Church staffs come in many different forms. Staff may already be in place when a pastor arrives. In other instances, one or more staff members may need to be selected. Some staffs operate as well-oiled team machines; others are the height of dysfunction and manipulation. Just thinking about them may make you want to scream and run for the hills.
Here are some tips on preventing staff conflicts — learned the hard way.
1. Lead the way: At staff meetings, make a point to ask each staff member, “What can I do to make your ministry more fruitful?” Soon members will begin asking each other what they can do to enhance each other’s ministry. Staffs invested in each other’s areas of ministry have less conflict.Sometimes pastors underestimate the power of their example. Be a leader other people want to follow.
2. Make the staff practice: Often a staff experiences fracture because an individual becomes overly vested in his or her particular ministry area. It is easy for individual staff members to forget they are one of many parts of a healthy, well-functioning church. Each year we have a churchwide event where the success does not depend on one particular ministry area or on a particular staff member. These large events depend on the staff communicating, coordinating and executing together.
3. Learn each other’s personalities and strengths: Use several different tools such as StrengthsFinder, DiSC, Hermann Brain Dominance Instrument and the Myers-Briggs Type Indicator to help the staff understand different personalities and working styles. Pre-emptive conversation addressing differences allows for healthy dialogue before conflict arises.
4. Treat staff as a Christian community: Jesus had a staff of 12 disciples. They weren’t perfect, and they did not always get along. One of the 12 even betrayed Jesus, their leader. Pastors should remember they are not just creating staffs; they are creating Christian communities. Studying themes of servanthood, sacrifice, forgiveness, peace, joy and patience together can equip us to deal with critical issues that can rip apart church staffs. These discussions can also enhance our work as staff members and make us better Christians.
5. Evaluate teamwork: As a part of each staff member’s annual evaluation, assess how well staff members get along with each other and deal with conflict in a Christ-like manner. This allows addressing small problems before they become big issues. Not only does it make each member of the team think about how he or she contributes and cooperates, but it also communicates that teamwork is expected and part of the church culture. Those who act outside of these norms will be held accountable for their actions.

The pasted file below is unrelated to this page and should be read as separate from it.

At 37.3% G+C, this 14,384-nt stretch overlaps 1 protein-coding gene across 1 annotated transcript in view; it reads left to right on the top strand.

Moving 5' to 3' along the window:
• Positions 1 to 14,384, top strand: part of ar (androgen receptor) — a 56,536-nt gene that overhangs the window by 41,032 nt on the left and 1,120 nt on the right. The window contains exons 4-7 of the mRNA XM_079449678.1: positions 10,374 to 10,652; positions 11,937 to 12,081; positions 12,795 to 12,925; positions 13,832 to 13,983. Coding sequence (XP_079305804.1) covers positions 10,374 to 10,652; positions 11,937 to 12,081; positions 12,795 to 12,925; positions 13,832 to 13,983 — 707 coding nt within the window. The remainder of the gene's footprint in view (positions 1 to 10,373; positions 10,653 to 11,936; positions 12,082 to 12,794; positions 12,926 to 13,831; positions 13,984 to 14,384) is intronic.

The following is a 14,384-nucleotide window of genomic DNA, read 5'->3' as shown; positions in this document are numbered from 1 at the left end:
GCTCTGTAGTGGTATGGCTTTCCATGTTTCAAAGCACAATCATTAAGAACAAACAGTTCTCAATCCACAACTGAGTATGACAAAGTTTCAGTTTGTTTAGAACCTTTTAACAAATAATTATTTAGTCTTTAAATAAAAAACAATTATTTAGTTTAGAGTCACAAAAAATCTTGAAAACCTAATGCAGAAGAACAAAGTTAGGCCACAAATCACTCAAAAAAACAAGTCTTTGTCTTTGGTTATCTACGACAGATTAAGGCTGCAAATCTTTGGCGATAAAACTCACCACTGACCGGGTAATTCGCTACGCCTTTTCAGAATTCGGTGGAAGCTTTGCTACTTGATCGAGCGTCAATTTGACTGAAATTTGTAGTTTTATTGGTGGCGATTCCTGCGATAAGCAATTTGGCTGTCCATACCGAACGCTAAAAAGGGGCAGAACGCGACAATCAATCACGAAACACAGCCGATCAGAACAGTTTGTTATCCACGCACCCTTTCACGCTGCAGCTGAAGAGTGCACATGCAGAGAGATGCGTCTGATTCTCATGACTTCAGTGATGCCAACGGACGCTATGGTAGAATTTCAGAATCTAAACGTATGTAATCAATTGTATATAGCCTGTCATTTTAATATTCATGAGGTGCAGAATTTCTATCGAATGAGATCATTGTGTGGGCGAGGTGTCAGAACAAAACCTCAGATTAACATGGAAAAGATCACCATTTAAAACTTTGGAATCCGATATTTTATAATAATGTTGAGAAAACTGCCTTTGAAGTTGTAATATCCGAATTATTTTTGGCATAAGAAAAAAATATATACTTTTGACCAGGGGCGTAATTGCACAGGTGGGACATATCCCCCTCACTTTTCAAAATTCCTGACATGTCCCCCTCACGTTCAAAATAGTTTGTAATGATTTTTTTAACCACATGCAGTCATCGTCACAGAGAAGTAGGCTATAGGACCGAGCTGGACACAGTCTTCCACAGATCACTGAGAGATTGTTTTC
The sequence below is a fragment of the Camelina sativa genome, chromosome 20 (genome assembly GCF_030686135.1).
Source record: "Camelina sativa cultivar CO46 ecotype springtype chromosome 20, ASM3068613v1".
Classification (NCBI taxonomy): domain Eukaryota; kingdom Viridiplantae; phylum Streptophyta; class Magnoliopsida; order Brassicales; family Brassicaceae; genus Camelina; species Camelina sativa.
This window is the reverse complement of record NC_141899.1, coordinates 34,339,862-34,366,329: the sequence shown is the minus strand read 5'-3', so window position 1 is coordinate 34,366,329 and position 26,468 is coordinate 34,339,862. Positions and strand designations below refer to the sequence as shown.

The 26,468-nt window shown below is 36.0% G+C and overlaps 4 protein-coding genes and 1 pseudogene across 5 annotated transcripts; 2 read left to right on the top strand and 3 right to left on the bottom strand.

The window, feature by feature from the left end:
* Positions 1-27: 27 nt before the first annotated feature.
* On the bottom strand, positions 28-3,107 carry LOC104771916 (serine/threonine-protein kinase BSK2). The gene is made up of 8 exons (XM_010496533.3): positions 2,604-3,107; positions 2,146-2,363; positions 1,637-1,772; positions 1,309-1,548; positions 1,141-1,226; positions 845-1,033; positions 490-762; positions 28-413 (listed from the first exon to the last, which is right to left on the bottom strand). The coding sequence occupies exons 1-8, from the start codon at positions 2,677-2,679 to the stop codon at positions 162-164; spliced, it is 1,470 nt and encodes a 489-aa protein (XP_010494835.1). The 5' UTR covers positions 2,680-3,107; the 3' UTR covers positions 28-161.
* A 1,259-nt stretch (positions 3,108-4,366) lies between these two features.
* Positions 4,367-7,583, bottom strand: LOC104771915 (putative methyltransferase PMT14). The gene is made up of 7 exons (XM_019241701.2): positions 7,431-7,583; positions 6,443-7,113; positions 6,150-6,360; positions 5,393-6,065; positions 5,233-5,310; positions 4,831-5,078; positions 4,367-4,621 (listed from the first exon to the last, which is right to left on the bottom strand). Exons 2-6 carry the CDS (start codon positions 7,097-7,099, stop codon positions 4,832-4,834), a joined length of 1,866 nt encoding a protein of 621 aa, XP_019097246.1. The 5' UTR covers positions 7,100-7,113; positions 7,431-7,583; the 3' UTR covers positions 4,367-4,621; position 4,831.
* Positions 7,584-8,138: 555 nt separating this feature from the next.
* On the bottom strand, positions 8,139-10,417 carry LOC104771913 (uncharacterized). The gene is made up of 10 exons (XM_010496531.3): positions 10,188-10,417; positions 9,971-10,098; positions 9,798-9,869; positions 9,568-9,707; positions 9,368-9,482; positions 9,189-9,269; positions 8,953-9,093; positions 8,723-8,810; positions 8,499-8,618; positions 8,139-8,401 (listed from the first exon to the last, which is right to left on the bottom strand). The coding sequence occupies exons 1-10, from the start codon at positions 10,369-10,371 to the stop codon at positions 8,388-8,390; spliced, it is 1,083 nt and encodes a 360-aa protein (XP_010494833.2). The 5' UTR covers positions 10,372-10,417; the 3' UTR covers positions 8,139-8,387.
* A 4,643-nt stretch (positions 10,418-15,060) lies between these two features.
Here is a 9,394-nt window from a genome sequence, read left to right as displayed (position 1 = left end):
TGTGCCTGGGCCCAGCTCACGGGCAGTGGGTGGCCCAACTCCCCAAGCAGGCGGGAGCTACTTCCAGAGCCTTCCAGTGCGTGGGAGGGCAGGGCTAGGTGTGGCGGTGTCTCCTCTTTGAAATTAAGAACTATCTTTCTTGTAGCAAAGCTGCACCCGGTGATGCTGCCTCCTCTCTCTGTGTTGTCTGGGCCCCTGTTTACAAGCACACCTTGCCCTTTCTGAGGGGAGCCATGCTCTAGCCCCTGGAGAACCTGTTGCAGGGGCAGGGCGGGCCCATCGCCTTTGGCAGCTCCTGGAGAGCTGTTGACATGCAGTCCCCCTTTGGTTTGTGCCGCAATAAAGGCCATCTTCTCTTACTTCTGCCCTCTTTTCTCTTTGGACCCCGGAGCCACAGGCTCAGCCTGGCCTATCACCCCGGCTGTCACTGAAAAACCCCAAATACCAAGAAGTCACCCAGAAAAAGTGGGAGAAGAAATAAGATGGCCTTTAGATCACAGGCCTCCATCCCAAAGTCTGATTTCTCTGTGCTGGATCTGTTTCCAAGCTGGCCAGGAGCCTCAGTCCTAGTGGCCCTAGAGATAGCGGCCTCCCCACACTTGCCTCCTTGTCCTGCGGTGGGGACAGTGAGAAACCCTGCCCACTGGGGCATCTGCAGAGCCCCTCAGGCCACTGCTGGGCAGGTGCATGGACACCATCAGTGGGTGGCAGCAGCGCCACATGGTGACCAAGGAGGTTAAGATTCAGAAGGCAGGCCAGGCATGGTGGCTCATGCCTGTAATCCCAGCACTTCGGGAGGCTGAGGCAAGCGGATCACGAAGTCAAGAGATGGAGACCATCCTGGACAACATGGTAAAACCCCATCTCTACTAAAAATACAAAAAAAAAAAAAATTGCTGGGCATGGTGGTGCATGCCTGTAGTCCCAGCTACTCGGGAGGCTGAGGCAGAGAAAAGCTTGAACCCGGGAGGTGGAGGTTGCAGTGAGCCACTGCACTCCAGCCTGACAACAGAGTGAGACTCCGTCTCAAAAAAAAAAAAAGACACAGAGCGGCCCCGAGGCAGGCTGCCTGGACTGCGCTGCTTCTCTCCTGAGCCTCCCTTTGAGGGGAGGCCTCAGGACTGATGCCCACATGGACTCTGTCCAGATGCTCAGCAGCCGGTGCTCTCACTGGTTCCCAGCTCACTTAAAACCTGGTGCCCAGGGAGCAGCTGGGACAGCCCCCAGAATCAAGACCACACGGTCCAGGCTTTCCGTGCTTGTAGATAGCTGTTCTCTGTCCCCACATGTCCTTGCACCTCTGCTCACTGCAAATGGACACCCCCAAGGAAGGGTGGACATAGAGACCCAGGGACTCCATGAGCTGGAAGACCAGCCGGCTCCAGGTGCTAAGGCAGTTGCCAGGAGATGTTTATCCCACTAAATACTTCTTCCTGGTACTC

6. Set guidelines for dealing with conflict BEFORE it arises: Each member of my church leadership team and all of the paid staff know guidelines exist for dealing with conflict.
- Talk to the person with whom you are having a conflict before going to your supervisor.
- Own your feelings.
- Honor staff members by keeping a conflict confidential and by saying only positive things about each other.
Addressing dysfunctional conflict-resolution patterns before they happen can help staff members find new and healthier ways of serving the body of Christ. Check out this conflict resolution policy from St. Luke United Methodist Church, Columbus, Ohio, and this one from Stehman Memorial United Methodist Church, Millersville, Pa. Use these examples to help you create your own.
7. JustPeace can help: JustPeace is the commissioned Center for Mediation and Conflict Transformation of the United Methodist Church. JustPeace empowers individuals to engage conflict constructively in ways that strive for justice, reconciliation, resource preservation and restoration of community.
JustPeace assists United Methodists with regard to:
- Attitudes to conflict
- Skills used before and in the midst of conflict
- Processes for transforming conflicts
- Ministries of reconciliation that support transformative attitudes, skills and processes.
An ounce of prevention is worth a pound of cure. Take the time now to create a healthy staff. It will pay big dividends when challenges arise. To settle conflict that is already present, read part two of this series to learn 5 tips to resolve church staff conflict.
The Rev. Kimberly Pope-Seiberling is pastor at Immanuel UMC Lima, Ohio. She blogs about church change at churchchangesucks.com. She and her husband, Eric, have one daughter, Lindsey, and reside with two adorable pugs and one very fat cat.